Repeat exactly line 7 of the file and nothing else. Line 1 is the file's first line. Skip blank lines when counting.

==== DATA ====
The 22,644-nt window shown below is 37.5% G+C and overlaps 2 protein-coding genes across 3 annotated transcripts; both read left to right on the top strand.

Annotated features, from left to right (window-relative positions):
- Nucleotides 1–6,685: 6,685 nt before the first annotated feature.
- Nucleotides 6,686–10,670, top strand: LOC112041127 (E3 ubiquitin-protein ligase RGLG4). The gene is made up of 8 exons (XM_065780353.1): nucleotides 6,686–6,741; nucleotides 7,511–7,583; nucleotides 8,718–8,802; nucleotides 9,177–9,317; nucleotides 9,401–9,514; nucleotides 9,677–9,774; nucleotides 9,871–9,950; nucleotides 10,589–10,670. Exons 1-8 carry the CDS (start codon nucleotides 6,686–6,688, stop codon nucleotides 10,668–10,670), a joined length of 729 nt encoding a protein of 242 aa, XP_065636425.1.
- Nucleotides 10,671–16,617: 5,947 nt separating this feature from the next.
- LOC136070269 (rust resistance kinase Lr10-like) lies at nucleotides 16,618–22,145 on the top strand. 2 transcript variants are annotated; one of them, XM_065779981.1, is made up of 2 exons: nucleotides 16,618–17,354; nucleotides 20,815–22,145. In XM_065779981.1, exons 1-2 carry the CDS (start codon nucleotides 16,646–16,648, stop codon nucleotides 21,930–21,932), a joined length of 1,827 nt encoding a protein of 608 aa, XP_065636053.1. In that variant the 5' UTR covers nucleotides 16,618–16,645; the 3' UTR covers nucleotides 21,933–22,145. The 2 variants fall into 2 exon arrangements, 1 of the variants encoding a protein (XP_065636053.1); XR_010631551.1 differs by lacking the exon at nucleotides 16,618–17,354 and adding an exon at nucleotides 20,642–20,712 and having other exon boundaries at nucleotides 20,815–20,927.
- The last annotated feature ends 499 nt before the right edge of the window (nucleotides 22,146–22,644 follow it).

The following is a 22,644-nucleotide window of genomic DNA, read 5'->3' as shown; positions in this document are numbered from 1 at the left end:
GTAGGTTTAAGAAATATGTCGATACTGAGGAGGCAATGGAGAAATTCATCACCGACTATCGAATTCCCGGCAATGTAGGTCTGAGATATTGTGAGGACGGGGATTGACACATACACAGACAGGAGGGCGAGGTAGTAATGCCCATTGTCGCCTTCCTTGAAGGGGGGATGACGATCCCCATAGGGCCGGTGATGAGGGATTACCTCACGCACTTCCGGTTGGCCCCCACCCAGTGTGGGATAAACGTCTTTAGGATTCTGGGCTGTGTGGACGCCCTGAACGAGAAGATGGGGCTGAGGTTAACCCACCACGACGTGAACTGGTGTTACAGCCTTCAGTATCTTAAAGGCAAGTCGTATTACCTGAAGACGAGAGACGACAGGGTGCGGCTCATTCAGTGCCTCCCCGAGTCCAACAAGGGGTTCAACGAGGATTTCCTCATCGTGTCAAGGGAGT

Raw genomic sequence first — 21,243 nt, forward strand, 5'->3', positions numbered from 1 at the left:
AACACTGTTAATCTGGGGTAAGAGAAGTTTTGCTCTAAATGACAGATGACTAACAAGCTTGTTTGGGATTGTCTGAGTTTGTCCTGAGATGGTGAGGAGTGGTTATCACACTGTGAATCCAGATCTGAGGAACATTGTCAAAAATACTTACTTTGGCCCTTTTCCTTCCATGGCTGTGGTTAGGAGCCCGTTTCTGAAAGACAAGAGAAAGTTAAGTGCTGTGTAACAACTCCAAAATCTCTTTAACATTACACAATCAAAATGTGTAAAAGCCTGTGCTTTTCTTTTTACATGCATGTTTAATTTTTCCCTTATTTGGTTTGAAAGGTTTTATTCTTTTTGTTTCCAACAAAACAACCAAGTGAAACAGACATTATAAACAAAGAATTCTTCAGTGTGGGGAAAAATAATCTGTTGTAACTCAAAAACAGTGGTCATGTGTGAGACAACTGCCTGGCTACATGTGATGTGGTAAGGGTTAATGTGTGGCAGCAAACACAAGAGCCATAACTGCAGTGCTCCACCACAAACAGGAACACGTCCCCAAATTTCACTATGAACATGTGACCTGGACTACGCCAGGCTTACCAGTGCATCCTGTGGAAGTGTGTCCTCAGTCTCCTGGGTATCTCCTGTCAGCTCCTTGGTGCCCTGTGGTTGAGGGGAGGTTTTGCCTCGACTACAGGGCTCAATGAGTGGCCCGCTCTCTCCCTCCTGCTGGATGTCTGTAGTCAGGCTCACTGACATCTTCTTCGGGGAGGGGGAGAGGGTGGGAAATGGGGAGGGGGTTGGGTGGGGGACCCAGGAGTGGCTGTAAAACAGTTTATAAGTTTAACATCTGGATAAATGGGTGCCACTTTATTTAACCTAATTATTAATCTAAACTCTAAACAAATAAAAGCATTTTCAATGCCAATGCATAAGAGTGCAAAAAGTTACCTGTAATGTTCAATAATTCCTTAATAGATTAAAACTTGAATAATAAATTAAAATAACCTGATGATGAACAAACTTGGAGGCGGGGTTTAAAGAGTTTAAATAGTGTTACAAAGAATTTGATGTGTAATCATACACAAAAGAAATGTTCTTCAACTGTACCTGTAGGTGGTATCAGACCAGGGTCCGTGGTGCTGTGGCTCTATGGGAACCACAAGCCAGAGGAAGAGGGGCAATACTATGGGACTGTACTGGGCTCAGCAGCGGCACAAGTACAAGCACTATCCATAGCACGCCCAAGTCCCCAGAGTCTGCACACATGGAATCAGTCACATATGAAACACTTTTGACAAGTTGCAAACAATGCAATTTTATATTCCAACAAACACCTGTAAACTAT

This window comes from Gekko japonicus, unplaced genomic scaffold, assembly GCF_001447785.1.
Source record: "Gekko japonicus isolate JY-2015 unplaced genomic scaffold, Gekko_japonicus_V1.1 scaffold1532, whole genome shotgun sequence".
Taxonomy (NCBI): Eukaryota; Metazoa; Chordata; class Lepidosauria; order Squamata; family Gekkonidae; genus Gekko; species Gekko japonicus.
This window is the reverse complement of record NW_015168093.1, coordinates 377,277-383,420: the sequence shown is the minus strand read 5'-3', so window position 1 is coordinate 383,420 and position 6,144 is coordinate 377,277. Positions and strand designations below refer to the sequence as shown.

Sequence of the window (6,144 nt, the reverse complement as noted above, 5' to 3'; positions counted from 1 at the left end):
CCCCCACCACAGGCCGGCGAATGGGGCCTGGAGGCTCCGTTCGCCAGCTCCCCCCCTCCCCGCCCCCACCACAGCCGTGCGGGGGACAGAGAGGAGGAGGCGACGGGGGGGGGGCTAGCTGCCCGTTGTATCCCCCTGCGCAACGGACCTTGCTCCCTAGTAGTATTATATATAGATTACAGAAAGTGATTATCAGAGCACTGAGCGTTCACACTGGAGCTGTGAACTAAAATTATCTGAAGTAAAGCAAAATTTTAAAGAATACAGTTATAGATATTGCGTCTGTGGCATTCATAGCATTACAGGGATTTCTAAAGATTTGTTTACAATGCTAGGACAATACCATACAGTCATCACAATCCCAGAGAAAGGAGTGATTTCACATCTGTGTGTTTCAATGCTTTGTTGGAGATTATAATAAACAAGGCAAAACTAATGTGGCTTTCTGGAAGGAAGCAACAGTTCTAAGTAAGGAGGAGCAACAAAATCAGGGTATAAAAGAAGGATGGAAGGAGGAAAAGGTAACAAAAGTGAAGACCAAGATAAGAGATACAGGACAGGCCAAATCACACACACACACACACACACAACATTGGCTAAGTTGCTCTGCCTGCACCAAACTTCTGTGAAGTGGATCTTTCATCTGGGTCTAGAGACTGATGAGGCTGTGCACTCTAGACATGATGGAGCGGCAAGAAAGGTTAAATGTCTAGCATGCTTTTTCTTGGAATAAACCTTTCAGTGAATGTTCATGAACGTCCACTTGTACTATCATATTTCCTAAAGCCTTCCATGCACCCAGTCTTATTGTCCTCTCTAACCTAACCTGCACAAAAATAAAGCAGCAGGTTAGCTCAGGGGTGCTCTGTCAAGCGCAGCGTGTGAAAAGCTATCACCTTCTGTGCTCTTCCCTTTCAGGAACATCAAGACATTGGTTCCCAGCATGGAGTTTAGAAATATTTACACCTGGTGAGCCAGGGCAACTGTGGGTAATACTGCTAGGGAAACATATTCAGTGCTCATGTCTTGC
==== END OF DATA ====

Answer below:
- The last annotated feature ends 499 nt before the right edge of the window (nucleotides 22,146–22,644 follow it).